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Supported Single-Arm Dumbbell Row

Supported Single-Arm Dumbbell Row

Hold a dumbbell in your right hand, place your left hand on a bench in front of you, and assume a staggered stance, left foot forward. Hold your elbow in as you row the wight to the side of your torso. Do 10 reps, switch arms and leg positions, and repeat the movement.

Dumbbell Triceps Kickback

Dumbbell Triceps Kickback

Grab a pair of dumbbells, bend your knees and lean forward so your torso is nearly parallel to the floor. Tuck your upper arms next to your sides, bend your elbows, and hold your forearms about parallel to the floor, palms facing up. Simultaneously extend your arms straight back and rotate the weight so your palms end up facing each other. Return to the starting position. Do 15 reps.

Dumbbell Hammer Curl and Press

Dumbbell Hammer Curl and Press

Standing with your feet shoulder-width apart, hold a pair of dumbbells at arm's length by your sides, palms facing each other. Without moving your upper arms, curl the weights to your shoulders, and then press them overhead until your arms are straight. Reverse the move to return to the starting position. Do 10 reps.

Monday, December 17, 2012

Age Issues of Workout

Older bodybuilder

There's no doubt that training less frequently as one gets older works better. Since you don't work out as often, you have more desire and stamina to train harder. With the hormone slowdown that occurs with age, called andropause, recuperation from hard workouts takes longer and longer.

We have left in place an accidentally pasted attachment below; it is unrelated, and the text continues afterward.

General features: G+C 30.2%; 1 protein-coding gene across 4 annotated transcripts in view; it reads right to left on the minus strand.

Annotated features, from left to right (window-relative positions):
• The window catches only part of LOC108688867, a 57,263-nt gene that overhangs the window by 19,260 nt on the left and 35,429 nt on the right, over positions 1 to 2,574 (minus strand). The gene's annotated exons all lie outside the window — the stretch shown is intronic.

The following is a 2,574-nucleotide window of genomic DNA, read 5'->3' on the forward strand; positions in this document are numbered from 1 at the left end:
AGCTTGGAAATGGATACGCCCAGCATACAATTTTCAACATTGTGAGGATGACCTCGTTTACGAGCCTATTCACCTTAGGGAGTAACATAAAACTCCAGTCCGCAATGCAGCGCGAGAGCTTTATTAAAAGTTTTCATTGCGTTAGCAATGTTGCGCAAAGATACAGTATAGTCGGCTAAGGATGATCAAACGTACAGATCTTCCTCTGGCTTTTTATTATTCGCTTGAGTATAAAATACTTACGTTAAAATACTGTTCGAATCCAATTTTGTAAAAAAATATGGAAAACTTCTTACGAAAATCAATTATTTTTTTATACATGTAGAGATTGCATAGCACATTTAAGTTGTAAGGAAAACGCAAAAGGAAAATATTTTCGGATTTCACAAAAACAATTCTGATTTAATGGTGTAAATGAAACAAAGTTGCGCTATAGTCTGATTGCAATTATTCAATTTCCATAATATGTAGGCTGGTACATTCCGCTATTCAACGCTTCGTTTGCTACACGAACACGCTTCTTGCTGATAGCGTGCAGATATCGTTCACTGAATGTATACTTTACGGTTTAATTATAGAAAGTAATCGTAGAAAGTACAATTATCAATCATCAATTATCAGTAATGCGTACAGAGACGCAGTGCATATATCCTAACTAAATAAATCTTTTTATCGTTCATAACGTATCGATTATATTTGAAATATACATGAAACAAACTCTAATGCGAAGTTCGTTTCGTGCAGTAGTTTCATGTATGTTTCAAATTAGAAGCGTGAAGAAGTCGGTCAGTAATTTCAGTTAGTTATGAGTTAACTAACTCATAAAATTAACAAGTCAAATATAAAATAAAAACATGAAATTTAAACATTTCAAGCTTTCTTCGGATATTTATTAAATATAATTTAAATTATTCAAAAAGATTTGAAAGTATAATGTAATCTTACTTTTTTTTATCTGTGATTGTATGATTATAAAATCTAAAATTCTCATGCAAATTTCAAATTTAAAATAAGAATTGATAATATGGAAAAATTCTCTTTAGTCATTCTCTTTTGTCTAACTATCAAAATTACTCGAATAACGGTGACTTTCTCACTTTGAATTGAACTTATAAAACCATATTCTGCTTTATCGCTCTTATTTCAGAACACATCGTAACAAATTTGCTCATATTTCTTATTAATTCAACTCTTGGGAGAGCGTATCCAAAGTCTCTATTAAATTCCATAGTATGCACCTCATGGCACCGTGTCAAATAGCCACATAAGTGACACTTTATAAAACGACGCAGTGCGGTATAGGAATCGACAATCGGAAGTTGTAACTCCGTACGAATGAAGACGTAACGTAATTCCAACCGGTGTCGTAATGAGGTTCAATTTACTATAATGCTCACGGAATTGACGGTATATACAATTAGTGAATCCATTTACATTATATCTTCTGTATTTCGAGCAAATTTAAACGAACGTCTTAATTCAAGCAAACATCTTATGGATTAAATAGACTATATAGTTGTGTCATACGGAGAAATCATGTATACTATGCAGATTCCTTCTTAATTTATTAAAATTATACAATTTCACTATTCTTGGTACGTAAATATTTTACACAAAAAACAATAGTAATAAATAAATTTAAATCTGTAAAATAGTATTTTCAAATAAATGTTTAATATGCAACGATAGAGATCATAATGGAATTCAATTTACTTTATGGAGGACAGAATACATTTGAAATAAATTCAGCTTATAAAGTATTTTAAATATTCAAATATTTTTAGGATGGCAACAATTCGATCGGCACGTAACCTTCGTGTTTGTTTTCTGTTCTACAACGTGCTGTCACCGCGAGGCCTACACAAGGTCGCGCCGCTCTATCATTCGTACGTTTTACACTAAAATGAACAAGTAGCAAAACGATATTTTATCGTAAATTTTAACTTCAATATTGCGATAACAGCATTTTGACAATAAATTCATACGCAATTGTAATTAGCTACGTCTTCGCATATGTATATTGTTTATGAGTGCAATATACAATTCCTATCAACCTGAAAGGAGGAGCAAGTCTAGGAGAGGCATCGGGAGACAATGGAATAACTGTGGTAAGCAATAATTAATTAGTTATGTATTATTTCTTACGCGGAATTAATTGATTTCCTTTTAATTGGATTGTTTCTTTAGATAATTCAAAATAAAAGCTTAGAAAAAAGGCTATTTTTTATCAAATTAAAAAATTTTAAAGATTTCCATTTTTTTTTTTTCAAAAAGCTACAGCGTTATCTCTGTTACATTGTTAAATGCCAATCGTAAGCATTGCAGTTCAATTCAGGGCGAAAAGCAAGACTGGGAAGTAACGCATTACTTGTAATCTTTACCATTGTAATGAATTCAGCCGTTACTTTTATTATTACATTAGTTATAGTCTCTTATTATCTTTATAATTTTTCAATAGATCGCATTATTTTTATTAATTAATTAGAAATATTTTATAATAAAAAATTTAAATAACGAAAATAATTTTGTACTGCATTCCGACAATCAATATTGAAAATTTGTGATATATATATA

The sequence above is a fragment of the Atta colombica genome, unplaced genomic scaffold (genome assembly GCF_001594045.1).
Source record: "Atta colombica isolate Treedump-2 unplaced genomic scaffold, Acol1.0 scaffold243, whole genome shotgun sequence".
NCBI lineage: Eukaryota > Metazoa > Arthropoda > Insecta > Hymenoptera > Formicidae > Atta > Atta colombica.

Younger athletes often train six days a week, working upper body one day and lower body the next. The feeling of recuperation and well being is present after each workout. In many cases the total workout lasts up to three hours. Then the workout and training system evolve and becomes more sophisticated.

In time many athletes and bodybuilders find that shoulders needed more rest, and switch to other tools like switched to back, delts, chest on day one; abs, thighs, calves on day two; and triceps, biceps, forearms, abs on different regime.

What seems to work best for people of older age, 50 or 60 years old men that want to continue to work out and rest in shape? Here is an example of training program for the elderly:

Days: day one, torso; day two, rest; day three, legs; day four, arms; day five, rest; day 6, begin cycle again. After that you can take two days off after completing the three workouts, thereby training each bodypart (except abs) only once in six days. You can find that program on “Train with Zane" video, a very detailed, informative demonstration of all the exercises and arranged according to this most productive three-way-split routine. Try it, you'll like it.


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Ultimate 30's Workout

Increase the amount of testosterone and growth hormone your body produces by working multiple muscle groups and keeping rest periods short. For cardio, your lactate threshold can still be increased throughout your thirties, so intervals are king to counter any loss of lung power.

Ultimate 40's Workout

Short, sharp shocks are the way to fire up your body in your middle years - which means you can forget long-winded weights workouts. Vary exercises, intensity and timings to keep your muscles guessing.

Ultimate 50's Workout

You may not be able to lift the heaviest weight, but that's okay. Instead, stretching and yoga should be part of your training, and body-weight moves can replace heavy workouts. Do three sets of 10 reps of the following exercises to protect your joints and maintain muscle mass and testosterone.